“Women Who Misbehave” author comes to Moscow

BookPeople of Moscow host reading, Q&A with Sayantani DasGupta



“Women Who Misbehave” is a collection of 10 stories about women of all ages committing an act of rebellion.


BookPeople of Moscow hosted a reading and Q&A with author Sayantani DasGupta last night at the Kenworthy Theater, focused mostly on her latest book “Women Who Misbehave.” 

“The book is a collection of 10 stories, and the stories are about women. From a 10-year-old girl to a woman in her 50s and lots of ages in between; they are all committing, one way or another, an act of rebellion,” DasGupta said. “It is not rebellions like waging war or taking part in a revolution, but a stance against what is expected of them.”

“Women Who Misbehave” was published in March last year. In the book, DasGupta takes a deeper look into women’s lives, peeling back the layers of what it means to be a woman.

“In our daily lives, we tend to think of, particularly our mothers and grandmothers as just mothers and grandmothers; we don’t think about who they were before,” she said. “We are so used to seeing them in a specific way that we don’t see, or we forget to see them as individuals with a complex network of hopes and dreams at one point. We see them as they appear to us in our lives.” 

DasGupta said the book was a work in progress for over 14 years. DasGupta said that some of the short stories took months to write, while others just came naturally. She credits her grandmother as her inspiration for writing about rebellious women. 

“My paternal grandmother misbehaved in many ways,” DasGupta said. “My grandma was someone who got a master’s degree when she had already become a mom. My grandpa took care of the kids while my grandma went back to college to get her master’s degree done, which is something that people did not do back in the 1960s. She also has traveled a lot on her own. She did not behave how people expected a woman to behave.”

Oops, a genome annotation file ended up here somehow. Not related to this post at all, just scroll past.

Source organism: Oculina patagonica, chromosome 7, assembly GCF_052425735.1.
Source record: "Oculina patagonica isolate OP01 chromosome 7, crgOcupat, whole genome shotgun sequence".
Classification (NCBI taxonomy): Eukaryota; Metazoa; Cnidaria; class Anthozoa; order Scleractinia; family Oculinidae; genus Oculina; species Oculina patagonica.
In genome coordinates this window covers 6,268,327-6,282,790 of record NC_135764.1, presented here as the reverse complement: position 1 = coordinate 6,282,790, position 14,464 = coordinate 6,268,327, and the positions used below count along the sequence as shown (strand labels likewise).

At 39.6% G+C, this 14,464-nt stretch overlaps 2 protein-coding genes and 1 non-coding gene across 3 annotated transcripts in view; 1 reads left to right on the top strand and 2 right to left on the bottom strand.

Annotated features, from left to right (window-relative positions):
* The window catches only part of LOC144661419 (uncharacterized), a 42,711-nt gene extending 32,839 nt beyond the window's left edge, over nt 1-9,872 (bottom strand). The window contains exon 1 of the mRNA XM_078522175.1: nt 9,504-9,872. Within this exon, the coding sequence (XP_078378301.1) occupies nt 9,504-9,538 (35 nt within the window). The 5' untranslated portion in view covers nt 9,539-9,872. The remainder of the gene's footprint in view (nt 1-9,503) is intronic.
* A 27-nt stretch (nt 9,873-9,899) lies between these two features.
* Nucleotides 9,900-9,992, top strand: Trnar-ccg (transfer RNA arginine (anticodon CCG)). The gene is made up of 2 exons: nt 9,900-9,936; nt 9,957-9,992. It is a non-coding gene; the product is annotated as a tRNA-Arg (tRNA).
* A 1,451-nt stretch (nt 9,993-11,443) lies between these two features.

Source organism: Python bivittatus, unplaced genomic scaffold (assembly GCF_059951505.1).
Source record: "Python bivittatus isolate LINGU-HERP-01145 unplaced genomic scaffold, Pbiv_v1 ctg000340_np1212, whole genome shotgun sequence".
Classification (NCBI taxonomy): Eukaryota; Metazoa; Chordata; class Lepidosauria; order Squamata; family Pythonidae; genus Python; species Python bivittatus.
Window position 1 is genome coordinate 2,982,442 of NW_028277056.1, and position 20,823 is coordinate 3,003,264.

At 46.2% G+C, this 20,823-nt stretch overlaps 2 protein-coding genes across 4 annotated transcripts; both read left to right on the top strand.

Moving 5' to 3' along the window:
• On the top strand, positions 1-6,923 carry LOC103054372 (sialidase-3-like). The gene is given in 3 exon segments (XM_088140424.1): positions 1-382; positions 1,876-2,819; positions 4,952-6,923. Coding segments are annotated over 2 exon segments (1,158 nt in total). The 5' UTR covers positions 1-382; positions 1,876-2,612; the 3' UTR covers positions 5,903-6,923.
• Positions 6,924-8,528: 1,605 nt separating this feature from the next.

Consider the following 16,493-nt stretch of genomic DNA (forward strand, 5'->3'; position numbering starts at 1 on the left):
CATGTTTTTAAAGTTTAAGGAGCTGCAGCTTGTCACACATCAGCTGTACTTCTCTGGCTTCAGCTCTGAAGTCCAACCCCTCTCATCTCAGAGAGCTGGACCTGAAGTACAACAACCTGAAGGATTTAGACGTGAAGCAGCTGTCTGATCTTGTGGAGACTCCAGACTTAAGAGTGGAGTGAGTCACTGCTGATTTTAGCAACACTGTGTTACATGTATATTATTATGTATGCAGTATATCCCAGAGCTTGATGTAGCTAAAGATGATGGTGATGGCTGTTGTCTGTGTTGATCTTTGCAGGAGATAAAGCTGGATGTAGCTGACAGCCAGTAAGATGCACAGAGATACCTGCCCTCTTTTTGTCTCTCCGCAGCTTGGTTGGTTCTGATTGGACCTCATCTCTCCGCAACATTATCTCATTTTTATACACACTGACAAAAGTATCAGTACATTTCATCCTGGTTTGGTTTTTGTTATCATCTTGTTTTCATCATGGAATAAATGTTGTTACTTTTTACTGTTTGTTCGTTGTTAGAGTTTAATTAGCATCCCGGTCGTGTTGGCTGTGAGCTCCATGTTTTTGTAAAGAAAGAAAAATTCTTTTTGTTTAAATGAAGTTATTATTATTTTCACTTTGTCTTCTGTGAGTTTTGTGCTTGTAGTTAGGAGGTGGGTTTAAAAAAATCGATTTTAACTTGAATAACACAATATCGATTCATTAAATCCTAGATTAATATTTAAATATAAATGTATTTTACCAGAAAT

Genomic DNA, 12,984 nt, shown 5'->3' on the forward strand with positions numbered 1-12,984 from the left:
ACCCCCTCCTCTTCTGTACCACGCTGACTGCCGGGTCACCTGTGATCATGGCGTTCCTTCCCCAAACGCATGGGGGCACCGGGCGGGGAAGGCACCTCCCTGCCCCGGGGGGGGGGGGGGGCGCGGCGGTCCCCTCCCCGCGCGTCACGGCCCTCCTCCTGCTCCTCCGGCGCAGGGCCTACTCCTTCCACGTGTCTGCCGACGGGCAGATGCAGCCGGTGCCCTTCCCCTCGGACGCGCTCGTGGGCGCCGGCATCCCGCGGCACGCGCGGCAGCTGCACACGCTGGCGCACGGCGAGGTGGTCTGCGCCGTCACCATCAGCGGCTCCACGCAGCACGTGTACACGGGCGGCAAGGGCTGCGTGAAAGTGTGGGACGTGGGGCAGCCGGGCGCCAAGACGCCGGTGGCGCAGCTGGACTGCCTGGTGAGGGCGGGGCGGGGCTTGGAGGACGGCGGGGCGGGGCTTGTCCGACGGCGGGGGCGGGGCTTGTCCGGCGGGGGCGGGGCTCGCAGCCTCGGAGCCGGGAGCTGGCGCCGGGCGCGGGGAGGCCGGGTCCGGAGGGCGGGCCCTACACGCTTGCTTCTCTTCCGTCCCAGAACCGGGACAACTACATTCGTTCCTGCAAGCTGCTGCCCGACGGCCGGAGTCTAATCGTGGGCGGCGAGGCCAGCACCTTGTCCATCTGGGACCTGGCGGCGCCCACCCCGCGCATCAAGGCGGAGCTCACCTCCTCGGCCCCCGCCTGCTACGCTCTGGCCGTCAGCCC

DasGupta has published multiple books, including “Fire Girl: Essays on India, America, & the In-Between” and “The House of Nails: Memories of a New Delhi Childhood.” Along with being a successful writer, she is also a professor.

“I teach creative writing at the University of North Carolina, and before that, I taught at the University of Idaho. My favorite exercise to give my students is to go outside and listen in to people’s conversations,” she said. “I often eavesdrop on people, which I think is the best way to gather inspiration.” 

DasGupta was raised in New Delhi and has spent a good portion of her life traveling around the world. However, while traveling, DasGupta noticed that women had certain expectations of how to behave no matter where they traveled. 

“They [women] have these many layers of desires and ambition, but because of circumstances and the society, they can not fully give in to those desires and those realizations. And so, there remains often, a distance between what they imagine or dream that their life should be, versus what it becomes,” she said.